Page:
The proposed treaty will require a 2/3 majority at the 2023 WHA in order to pass, and then be subject to national ratification by processes which vary according to national norms and constitutions.

Funding for the large increase in bureaucracy proposed to support both mechanisms will be necessary – this may be partially diverted from other disease areas but will almost certainly require new, regular funding. A refusal of countries to fund may not be sufficient, as there is considerable private and corporate interest in the treaty by entities who benefited heavily financially from the Covid-19 response and stand to benefit from an increased frequency of similar responses. Whilst pandemics are historically rare, the existence of a large bureaucracy dependent on their declaration and response, coupled with the clear gains to be made by influential funders of the WHO, raise a strong risk that the bar to declaring emergencies, and imposing human rights restrictions on States, will be far lower than before.

If accepted by the WHA, because of the mechanisms in place it will potentially be difficult for individual States not to comply unless they are particularly influential on the WHO itself. The possibility therefore arises that important States that are highly influential on the DG election may be subject to different levels of implementation compliance requirements than smaller ones. International financial agencies, such as the International Monetary Fund and World Bank, can also exert considerable pressure on non-complying states, potentially tying loans to implementation and commodity purchase, as the World Bank has done for the Covid-19 response.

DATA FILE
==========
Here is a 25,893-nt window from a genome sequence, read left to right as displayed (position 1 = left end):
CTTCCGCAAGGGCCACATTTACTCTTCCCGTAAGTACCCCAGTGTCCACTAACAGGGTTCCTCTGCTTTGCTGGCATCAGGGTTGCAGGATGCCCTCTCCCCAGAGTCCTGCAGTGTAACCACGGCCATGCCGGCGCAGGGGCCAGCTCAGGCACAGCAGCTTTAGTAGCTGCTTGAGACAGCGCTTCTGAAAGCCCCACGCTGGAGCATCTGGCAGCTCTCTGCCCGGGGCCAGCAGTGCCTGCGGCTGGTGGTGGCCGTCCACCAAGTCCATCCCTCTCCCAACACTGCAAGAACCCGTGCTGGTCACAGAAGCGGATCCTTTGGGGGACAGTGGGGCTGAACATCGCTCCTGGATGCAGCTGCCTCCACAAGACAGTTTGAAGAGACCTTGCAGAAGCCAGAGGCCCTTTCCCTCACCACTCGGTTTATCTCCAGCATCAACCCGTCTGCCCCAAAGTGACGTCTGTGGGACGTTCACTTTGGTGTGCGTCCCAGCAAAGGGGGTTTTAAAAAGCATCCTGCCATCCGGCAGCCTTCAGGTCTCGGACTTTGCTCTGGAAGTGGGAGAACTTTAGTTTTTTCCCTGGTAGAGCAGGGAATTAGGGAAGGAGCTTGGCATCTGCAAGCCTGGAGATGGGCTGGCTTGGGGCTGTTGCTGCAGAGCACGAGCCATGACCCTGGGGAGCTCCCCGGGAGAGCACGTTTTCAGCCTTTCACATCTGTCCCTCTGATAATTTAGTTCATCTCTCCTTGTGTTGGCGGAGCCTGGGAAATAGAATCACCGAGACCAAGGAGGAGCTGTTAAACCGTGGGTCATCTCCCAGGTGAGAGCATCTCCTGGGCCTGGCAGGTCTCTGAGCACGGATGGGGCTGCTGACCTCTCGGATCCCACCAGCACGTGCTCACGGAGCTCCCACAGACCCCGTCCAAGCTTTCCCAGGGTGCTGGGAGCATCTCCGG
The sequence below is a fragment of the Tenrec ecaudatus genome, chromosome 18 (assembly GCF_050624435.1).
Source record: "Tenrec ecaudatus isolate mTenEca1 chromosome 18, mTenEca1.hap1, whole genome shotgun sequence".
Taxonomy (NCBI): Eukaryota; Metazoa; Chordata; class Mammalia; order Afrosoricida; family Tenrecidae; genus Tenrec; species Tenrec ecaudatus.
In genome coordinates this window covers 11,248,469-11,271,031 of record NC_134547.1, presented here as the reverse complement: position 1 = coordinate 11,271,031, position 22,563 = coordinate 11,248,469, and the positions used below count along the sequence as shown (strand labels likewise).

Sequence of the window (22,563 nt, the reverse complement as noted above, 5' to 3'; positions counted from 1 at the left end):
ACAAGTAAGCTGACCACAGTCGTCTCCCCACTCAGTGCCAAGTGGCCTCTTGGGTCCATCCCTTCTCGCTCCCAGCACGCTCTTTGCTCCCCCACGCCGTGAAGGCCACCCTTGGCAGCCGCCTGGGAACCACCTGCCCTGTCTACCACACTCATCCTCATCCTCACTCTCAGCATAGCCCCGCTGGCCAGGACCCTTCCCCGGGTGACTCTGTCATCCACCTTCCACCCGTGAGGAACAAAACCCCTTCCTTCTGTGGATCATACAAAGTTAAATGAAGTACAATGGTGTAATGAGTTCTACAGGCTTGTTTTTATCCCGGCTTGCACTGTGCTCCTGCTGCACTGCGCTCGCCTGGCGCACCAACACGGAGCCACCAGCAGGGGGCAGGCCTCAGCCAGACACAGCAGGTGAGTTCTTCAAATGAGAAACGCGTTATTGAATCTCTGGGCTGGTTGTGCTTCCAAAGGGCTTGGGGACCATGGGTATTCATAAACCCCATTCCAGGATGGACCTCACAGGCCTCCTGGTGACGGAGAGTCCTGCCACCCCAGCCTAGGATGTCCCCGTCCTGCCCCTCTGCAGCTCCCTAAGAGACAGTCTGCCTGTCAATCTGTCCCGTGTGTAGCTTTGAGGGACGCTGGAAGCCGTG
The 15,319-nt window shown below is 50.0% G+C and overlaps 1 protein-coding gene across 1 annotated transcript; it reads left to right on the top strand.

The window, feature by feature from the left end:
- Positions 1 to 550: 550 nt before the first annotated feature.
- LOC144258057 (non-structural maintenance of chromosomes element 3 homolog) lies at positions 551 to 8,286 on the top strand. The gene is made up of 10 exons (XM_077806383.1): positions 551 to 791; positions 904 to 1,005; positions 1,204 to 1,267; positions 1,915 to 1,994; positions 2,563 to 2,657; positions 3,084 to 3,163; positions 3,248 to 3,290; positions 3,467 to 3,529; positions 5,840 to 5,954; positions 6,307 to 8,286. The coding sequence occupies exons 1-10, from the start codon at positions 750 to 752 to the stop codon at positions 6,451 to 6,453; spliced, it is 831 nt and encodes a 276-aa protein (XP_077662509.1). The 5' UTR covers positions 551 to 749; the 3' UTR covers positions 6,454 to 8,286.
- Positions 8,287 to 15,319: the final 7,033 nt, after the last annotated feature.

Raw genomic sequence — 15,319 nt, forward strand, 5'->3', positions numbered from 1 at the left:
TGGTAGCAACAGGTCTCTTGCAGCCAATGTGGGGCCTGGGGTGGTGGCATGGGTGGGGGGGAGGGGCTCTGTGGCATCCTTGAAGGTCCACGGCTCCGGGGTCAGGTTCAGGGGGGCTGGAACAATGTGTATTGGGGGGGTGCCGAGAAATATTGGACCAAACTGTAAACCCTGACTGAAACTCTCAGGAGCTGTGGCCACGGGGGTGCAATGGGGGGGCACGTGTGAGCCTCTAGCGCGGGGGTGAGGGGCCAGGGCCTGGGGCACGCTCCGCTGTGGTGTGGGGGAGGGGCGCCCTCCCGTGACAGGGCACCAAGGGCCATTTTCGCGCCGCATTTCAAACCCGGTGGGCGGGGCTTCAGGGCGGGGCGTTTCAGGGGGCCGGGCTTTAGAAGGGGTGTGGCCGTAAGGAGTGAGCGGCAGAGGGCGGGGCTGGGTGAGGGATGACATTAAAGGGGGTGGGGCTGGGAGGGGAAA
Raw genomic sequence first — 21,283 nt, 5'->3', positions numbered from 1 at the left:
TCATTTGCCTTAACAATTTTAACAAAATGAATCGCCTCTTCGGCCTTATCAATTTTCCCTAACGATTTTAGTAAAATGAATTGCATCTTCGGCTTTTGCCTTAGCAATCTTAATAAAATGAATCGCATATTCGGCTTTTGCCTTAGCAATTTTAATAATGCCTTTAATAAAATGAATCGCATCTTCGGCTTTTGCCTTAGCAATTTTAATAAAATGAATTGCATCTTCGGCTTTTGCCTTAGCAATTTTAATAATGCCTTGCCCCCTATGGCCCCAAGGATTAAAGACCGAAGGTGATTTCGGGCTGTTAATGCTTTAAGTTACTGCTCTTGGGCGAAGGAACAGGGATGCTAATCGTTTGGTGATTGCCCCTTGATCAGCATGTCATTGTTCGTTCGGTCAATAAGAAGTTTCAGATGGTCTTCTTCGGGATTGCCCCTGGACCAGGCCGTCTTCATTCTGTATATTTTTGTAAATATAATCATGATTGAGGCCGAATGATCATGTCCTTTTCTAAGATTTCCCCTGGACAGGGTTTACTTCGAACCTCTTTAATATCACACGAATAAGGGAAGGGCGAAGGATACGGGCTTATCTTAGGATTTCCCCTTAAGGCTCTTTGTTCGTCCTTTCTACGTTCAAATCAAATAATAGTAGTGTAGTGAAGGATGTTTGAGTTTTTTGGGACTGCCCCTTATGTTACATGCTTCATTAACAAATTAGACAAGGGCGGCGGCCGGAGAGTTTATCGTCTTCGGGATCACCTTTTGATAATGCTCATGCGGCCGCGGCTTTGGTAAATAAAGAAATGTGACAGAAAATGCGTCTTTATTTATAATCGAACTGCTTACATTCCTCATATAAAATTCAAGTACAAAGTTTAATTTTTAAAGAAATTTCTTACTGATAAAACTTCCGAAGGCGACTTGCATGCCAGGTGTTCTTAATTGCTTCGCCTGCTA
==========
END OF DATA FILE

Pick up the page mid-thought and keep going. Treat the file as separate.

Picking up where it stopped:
The most likely scenario for preventing the adoption of the two new mechanisms is for populations in democratic States – who have the most to lose in terms of autonomy, sovereignty and human rights –  to stimulate open debate, leading to national governments rejecting the treaty at the WHA, and/or otherwise refusing to ratify it in sufficient numbers to make the treaty and IHR amendments unworkable.

Useful reference documents

WHO constitution:
IHR 2005:
WHO IHR proposed amendments:
EU and proposed WHO treaty:
WHO WHA Nov 21 Special Session draft report:
WHO (EURO) influenza pandemic definition:
WHO ‘zero draft’ of proposed pandemic treaty:
Review of WHO pandemic definitions:
Unicef on harms from public health response:
IFF harms from public health response:
BIS on health impact of economic harms:

The Covid response has highlighted the existence of a pandemic preparedness industry that has come to dominate global public health during the past two decades. The proposed pandemic ‘treaty’ of the World Health Organization is a symptom, not a cause, of this major diversion of global health resources.


Publisher’s note: The opinions and findings expressed in articles, reports and interviews on this website are not necessarily the opinions of PANDA, its directors or associates.